The results of measurements are shown in the accompanying drawing. In the plasma samples taken from the normal healthy persons, the patients with protein C deficiency and the patients with liver disease, the measured values obtained by the methods A and B well agreed with each other, and the correlation coefficient was α=0.99. In the case of the plasma samples from the patients administered with warfarin, the measured values obtained by the method A were lower than those obtained by the method B. This shows that Gla-deficient PC (PIVKA-PC) which did not undergo conformational change dependent on Gla even in the presence of a calcium ion was secreted in the blood. The amount of the Gla-deficient PC (PIVKA-P) can be taken as the difference between the two measured values obtained by the methods A and B.
In the drawing, the circular marks show the measured values of the samples from the normal healthy persons; the square marks, the measured values of the samples from the patients with liver disease; the tri-angular circles, the measured values of the samples from the patients with protein C deficiency; and the black circular marks, the measured values of the samples from the patients administered with warfarin.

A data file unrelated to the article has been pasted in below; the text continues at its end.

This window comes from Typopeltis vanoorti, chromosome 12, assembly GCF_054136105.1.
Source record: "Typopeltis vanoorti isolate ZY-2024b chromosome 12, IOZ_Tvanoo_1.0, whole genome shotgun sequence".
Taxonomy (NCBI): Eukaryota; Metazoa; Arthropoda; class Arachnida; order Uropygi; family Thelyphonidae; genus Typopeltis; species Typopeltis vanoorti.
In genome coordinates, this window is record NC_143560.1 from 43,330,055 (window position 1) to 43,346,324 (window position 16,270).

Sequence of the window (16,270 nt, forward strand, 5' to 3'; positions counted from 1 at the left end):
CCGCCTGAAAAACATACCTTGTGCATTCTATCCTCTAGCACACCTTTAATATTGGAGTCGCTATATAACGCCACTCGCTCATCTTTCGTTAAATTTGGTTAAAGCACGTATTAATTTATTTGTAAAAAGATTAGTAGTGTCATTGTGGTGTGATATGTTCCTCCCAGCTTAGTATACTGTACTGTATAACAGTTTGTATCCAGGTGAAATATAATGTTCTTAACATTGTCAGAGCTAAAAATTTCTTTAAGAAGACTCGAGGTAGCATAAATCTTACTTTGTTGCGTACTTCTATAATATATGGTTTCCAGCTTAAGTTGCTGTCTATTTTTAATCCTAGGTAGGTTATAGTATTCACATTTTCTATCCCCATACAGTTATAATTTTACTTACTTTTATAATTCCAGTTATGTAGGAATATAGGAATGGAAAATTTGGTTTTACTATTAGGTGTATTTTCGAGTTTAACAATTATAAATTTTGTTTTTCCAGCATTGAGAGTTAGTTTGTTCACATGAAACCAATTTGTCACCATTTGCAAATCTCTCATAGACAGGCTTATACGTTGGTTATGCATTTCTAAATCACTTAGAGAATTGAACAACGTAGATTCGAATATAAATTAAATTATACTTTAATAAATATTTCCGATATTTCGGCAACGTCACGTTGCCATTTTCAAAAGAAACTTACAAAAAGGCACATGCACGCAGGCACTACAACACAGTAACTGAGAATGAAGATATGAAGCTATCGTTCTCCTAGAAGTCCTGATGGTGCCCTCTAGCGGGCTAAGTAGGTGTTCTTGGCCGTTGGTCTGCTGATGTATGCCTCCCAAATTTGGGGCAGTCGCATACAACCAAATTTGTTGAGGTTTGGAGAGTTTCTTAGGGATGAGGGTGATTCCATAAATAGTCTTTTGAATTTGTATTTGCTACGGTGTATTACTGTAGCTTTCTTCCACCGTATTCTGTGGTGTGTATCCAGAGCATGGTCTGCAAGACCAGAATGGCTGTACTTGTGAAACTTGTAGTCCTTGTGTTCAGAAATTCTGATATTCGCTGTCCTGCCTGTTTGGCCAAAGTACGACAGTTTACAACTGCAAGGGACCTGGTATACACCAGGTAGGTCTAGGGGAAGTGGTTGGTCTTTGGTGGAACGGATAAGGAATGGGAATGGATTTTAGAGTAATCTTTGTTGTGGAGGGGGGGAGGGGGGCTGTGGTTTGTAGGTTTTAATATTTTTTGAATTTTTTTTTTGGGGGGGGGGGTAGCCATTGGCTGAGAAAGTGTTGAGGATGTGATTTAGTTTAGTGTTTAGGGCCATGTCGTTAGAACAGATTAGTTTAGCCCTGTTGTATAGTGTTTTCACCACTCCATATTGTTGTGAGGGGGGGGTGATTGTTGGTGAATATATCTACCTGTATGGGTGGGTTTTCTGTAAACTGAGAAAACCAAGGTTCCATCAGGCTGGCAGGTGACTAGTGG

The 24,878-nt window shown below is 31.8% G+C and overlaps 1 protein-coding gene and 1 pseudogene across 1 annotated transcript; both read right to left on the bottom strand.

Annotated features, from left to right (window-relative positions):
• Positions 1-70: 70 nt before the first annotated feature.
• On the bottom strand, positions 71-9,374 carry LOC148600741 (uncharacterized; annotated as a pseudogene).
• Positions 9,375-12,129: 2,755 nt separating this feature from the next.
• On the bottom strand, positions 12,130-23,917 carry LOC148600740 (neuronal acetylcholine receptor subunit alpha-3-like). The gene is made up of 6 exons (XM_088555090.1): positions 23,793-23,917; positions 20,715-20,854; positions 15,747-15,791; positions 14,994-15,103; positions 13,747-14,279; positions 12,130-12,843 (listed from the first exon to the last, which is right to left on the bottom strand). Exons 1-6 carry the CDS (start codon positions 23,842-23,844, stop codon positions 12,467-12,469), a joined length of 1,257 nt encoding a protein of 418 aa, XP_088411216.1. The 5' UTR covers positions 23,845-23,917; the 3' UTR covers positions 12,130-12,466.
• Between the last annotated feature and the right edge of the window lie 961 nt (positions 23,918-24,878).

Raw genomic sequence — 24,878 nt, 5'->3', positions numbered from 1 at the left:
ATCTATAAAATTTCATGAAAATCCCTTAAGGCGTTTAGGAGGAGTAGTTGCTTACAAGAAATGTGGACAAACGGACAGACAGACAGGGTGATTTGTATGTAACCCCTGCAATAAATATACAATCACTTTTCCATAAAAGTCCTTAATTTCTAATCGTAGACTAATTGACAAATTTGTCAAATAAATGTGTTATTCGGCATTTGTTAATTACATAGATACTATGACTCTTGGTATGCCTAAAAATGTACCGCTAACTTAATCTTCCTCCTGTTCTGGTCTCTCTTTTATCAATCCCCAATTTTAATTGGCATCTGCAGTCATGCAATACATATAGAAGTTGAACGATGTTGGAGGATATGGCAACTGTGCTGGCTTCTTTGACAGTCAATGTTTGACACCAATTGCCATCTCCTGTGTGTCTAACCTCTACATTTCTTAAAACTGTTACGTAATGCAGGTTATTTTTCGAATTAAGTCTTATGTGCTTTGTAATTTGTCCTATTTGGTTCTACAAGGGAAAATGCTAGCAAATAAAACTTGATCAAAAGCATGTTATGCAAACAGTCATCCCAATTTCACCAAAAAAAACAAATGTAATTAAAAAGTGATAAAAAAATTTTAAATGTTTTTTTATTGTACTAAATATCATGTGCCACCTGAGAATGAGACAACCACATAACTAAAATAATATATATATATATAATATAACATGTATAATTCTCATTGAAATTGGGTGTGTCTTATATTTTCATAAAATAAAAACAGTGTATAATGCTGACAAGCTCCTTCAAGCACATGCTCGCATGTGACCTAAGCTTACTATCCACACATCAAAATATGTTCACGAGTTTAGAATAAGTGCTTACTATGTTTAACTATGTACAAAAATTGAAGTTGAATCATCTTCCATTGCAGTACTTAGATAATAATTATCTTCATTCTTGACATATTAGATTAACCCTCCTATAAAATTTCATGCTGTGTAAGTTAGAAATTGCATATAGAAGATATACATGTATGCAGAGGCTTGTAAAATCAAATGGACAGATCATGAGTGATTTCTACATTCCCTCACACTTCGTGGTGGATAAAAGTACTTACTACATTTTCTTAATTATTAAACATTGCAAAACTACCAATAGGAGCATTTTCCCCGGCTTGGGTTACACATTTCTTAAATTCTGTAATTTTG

Protein C in plasma samples taken before and after the administration of warfarin was measured by the same two methods A and B as in Example 3.
Table 3 show the results of measurements in two cases. In the two cases, the amount of protein C before the administration of warfarin was in the normal range, and the measured values by the two methods A and B well agreed with each other. But after the administration of warfarin, the protein C level evidently decreased. The amount of PC measured by the method A after administration was one-half of that by the method B or less. This shows that the administration of warfarin decreased the amount of protein C secreted in the blood and the Gla-deficient protein C (PIVKA-PC) was secreted.